RBC: ‘Recessionary Headwinds’ Will Cut Apple’s 2010 Revenue

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Apple faces “recessionary headwinds” through 2010, RBC Capital analyst Mike Abramsky told investors Wednesday. Abramsky now predicts 27.8 million iPhones will ship in 2010, down from 31.8 million. The analyst also believed Apple will report $46 billion in 2010, slipping slightly from the $46.6 billion previously expected.

Abramsky, however, still expects Apple will sell 21 million iPhones in 2009 and kept his target price for Apple at $125. Last month, the analyst cut his target price for Apple shares from $140.


In October, after Apple’s Chief Financial Officer Peter Oppenheimer provided a forecast range of $9 billion to $10 billion for the December quarter, Abramsky took the indecision as a signal of uncertainty.

“Apple’s outlook in our view highlights its rising challenges, including: a) a deteriorating consumer spending environment; b) premium price points for Macs, some possibly mismatched to tightening budgets, and c) margin Risks,” the RBC analyst told clients then.

Although Abramsky appears to be the first analyst reducing expectations for 2010, several Apple watchers recently trimmed their predictions for 2009.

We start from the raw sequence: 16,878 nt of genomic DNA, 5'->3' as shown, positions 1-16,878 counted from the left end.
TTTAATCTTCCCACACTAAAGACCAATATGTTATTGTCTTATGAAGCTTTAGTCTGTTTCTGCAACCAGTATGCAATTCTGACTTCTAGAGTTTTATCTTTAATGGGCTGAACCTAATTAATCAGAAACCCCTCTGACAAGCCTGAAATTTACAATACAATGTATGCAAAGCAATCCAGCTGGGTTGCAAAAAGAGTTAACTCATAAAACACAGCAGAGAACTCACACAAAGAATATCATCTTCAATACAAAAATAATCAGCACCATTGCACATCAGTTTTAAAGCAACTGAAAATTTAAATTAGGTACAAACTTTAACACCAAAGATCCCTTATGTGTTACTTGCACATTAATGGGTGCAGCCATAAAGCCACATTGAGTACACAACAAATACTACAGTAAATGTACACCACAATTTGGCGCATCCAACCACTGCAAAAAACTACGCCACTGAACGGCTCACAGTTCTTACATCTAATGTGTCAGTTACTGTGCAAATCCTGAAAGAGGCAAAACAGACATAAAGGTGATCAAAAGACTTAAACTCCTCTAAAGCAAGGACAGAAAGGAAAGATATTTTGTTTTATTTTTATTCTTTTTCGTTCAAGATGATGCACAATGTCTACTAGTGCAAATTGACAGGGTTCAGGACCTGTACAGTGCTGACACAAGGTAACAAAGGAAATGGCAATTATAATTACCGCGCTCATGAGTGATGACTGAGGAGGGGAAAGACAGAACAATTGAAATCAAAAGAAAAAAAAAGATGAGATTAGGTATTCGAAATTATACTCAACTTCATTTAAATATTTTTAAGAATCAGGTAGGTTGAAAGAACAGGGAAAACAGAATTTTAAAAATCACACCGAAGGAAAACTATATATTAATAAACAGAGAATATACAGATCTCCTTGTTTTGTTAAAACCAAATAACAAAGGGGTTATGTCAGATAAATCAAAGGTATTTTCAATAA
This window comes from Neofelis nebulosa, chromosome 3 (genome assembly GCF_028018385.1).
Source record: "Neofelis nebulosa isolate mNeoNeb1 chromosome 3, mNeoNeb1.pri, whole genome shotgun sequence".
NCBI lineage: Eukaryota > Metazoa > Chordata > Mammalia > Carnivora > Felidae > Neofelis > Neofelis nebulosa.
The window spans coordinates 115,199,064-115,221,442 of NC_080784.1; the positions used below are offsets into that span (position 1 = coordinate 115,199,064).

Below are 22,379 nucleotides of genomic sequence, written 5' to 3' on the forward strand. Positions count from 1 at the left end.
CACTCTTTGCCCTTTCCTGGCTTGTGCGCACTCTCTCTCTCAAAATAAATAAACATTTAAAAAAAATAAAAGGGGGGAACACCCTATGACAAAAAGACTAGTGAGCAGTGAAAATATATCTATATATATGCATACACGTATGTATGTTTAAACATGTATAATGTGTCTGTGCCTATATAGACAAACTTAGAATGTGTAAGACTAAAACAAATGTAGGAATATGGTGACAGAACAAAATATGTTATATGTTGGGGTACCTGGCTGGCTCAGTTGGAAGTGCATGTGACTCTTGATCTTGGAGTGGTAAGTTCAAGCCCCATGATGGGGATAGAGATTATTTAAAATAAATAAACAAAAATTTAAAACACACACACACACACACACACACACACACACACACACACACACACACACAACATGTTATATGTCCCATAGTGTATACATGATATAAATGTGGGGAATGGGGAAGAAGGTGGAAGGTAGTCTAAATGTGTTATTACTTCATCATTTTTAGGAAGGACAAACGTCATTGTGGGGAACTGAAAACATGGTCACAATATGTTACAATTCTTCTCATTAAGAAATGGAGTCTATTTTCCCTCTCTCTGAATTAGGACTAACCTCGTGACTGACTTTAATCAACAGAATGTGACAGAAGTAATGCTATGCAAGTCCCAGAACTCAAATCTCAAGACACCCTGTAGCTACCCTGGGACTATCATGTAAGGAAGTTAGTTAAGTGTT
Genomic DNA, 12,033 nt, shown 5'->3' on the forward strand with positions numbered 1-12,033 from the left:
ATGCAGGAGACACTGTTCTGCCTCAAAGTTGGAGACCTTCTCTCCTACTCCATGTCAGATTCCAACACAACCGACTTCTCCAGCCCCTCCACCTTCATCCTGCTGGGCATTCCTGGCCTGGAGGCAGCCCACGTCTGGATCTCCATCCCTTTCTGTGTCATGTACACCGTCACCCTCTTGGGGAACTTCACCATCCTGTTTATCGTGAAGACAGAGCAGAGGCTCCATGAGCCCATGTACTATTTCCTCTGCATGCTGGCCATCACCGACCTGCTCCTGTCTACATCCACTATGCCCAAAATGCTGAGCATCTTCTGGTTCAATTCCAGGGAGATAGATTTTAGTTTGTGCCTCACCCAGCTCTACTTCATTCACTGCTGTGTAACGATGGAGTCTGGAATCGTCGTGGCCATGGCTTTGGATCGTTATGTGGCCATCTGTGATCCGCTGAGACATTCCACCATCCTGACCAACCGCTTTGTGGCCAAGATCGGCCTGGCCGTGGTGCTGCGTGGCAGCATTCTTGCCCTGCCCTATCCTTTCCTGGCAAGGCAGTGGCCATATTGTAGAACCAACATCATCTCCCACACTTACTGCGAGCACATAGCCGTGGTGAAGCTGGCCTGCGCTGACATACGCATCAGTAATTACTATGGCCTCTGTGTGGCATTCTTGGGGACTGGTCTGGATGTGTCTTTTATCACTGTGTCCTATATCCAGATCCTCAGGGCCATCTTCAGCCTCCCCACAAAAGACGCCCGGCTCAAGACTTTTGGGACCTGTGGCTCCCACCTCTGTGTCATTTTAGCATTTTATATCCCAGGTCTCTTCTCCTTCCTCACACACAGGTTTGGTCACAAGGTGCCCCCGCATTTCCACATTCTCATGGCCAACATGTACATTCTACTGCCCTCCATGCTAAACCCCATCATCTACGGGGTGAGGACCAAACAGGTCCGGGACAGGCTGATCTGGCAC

Last week, Barclays Capital cited the “continued weakness in the economy” as reason to cut its projection for fiscal 2009. Barclays’ Ben Reitzes expected Apple will report $35.7 billion for 2009, down from $36.1 billion.

In addition, BMO’s Keith Bachman added his voice to a growing downward concensus trimming his expectation for iPhone sales in the first quarter to hit 5.6 million, down from 6.6 million.

Also today, DigiTimes reports Apple may be cutting production of notebooks by 20 to 30 percent. The talk follows last week’s suggestion by Friedman, Billings, Ramsey that Cupertino may have scaled back fourth quarter iPhone production by up to 40 percent. The FBR note was dismissed by some as simply indicating Apple handsets were already in inventory.

4 responses to “RBC: ‘Recessionary Headwinds’ Will Cut Apple’s 2010 Revenue”

  1. Andrew DK says:

    “The analyst also believed Apple will report $46.6 billion in 2010, slipping slightly from the $46 billion previously expected.”

    Huh?

  2. DCJ001 says:

    In the first paragraph, you wrote, “The analyst also believed Apple will report $46.6 billion in 2010, slipping slightly from the $46 billion previously expected.”

    How is $46.6 billion less than $46 billion?